A supercharger is basically a big pump that compresses and forces air into your vehicles engine to create extra horsepower. Since they can create reliable horsepower easily and inexpensively, they’re not only becoming popular selections for the aftermarket replacement crowd, but also on ORIGINAL EQUIPMENT MANUFACTURING applications. We decided to discover where Superchargers came from, how they work, what types are available, and what type is right for you.

The start of Superchargers may date back to 1860 when an Indiana man named Mr. Francis Roots created a twin-rotor commercial “air-mover”. This is where the roots style Superchargers we see today all started. Shortly after that a German engineer known as Kriggr invented twin revolving shafts that compressed and pumped air.

This is the same basic technology that can be found under the hood of many of today’s vehicles, known as the Twin-Screw Supercharger. Nonetheless it wasn’t until 1900 when Gottlieb Daimler (sound familiar? ) was issued a patent for a pump that would help move increased quantities of air and energy into a vehicles cylinders. Although it didn’t go by it’s modern name at the time, this is what many consider to be the birth of the auto Supercharger.

Soon after that, Superchargers started appearing on contest cars. Lee Chadwick was one of the first American racers to use a centrifugal Supercharger in competitive racing with successful results. World War I military aircraft then used Superchargers to overcome having less horsepower at high altitudes. By 1921 Mercedes was manufacturing Supercharged cars and the Supercharger era experienced begun Mercedes Intercooler.

At a very high level, there are three types of Supercharger: Mechanically Driven, pressure-wave, and exhaust driven. The pressure-wave Supercharger is rarely ever used in the auto world so we’re heading to leave that out of this conversation. Typically the ever popular exhaust motivated Supercharger, also known as the TurboCharger, is starting to become more commonly used in this high end market place.

Given that most people today place this type of SuperCharger in it’s own category, we are going to also going to leave that out for now and concentrate on the By mechanical means driven versions for today. These are the blowers we think of when we hear the phrase Supercharger. These people can even be separated into different categories: roots, twin-screw, and centrifugal. Each of them have their advantages and disadvantages, and hopefully after you read this article, you can decide which one works best for you.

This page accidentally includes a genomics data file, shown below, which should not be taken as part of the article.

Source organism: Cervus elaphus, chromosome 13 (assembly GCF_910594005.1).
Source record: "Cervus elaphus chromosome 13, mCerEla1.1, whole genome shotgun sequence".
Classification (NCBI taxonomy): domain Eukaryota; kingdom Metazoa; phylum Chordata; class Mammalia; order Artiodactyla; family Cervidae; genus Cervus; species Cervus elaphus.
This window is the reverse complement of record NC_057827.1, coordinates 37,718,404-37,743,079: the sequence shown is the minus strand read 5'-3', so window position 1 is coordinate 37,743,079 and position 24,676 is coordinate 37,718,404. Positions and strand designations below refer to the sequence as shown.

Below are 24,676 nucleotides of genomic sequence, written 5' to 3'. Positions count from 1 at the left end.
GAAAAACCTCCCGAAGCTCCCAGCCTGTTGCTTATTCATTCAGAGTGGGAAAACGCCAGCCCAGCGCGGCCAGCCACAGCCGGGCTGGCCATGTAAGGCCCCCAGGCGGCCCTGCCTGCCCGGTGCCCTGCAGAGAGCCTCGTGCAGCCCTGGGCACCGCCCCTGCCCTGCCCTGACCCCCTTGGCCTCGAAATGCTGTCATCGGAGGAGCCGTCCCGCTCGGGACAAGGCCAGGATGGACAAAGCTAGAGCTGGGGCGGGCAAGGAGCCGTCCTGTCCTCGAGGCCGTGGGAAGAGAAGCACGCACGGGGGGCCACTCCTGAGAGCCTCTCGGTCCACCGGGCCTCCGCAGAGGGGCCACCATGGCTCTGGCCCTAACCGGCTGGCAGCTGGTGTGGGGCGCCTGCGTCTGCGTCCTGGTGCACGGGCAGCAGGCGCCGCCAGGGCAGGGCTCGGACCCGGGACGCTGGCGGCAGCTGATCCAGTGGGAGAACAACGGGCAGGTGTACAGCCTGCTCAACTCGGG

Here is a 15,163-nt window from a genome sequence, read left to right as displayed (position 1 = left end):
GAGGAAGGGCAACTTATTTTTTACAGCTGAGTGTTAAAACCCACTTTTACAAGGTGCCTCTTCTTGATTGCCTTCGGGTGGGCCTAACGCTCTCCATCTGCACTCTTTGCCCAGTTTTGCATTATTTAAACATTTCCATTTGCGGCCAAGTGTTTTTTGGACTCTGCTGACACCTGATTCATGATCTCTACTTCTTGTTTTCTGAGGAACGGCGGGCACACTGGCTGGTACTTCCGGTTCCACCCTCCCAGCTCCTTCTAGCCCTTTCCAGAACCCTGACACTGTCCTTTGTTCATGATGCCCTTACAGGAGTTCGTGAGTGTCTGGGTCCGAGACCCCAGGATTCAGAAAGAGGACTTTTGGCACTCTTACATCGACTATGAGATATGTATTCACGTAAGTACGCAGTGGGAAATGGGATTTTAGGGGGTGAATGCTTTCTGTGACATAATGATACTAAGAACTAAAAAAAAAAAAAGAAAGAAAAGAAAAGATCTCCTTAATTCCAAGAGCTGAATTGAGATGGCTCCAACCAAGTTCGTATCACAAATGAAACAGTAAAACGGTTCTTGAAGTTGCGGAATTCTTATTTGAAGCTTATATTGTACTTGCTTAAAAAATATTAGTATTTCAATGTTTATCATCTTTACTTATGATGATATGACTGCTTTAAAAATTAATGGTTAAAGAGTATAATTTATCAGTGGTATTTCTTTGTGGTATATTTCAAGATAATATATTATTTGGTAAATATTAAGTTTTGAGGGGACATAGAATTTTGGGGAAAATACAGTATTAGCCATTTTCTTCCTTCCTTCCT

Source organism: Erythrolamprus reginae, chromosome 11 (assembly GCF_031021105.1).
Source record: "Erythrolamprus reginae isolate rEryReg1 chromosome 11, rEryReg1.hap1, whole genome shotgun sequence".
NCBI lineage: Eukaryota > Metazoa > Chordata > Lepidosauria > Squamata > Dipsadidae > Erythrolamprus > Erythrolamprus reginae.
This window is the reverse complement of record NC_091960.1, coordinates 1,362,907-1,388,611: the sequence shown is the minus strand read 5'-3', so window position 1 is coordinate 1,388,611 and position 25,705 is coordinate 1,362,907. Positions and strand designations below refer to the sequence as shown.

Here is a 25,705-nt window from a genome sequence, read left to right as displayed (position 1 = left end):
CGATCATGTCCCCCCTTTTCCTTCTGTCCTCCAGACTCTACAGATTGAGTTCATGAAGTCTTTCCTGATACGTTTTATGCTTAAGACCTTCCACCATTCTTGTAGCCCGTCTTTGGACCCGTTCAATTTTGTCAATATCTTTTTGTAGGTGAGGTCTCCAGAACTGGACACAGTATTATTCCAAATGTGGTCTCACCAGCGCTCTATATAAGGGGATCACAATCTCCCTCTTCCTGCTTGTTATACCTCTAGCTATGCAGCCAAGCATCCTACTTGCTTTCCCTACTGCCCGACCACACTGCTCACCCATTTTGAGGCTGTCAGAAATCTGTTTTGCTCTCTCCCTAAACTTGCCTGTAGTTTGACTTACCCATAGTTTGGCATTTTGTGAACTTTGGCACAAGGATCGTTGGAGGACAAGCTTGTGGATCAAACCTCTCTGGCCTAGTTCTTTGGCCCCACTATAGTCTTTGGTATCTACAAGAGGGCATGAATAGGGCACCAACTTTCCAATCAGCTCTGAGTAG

In distinction to TurboChargers which run of exiting exhaust gasses, Superchargers are mounted to the engine and are driven by a pulley that runs from the crank. Air flow comes into the Supercharger and is then compacted before being discharged into the engine’s intake. This increases the density of the air charge before it gets into the cylinders. As the RPM’s rise and the crank starts to spin and rewrite faster, so does the Supercharger’s impellers, forcing more air to the engine and creating Boost.

Boost is created when air is being forced into the engine rather than being pulled into the absorption and is measured by PSI (pounds per rectangular inch). The more boost being created, the more dense the air demand in the engine’s burning chamber, allowing the powerplant to burn more energy, which results in more horsepower. If a car is producing 6 pounds of boost, it means it’s making 6 additional pounds of pressure over the atmospheric pressure at that elevation. Atmospheric pressure is 14. 7 psi at sea level.

As much of you are aware, cars perform their best around sea level in contrast to high elevations. This is because the air starts to thin out the higher you go and it becomes less densely packed with molecules. Superchargers provide power only under full throttle and therefor do not result the engines reliability under normal driving conditions.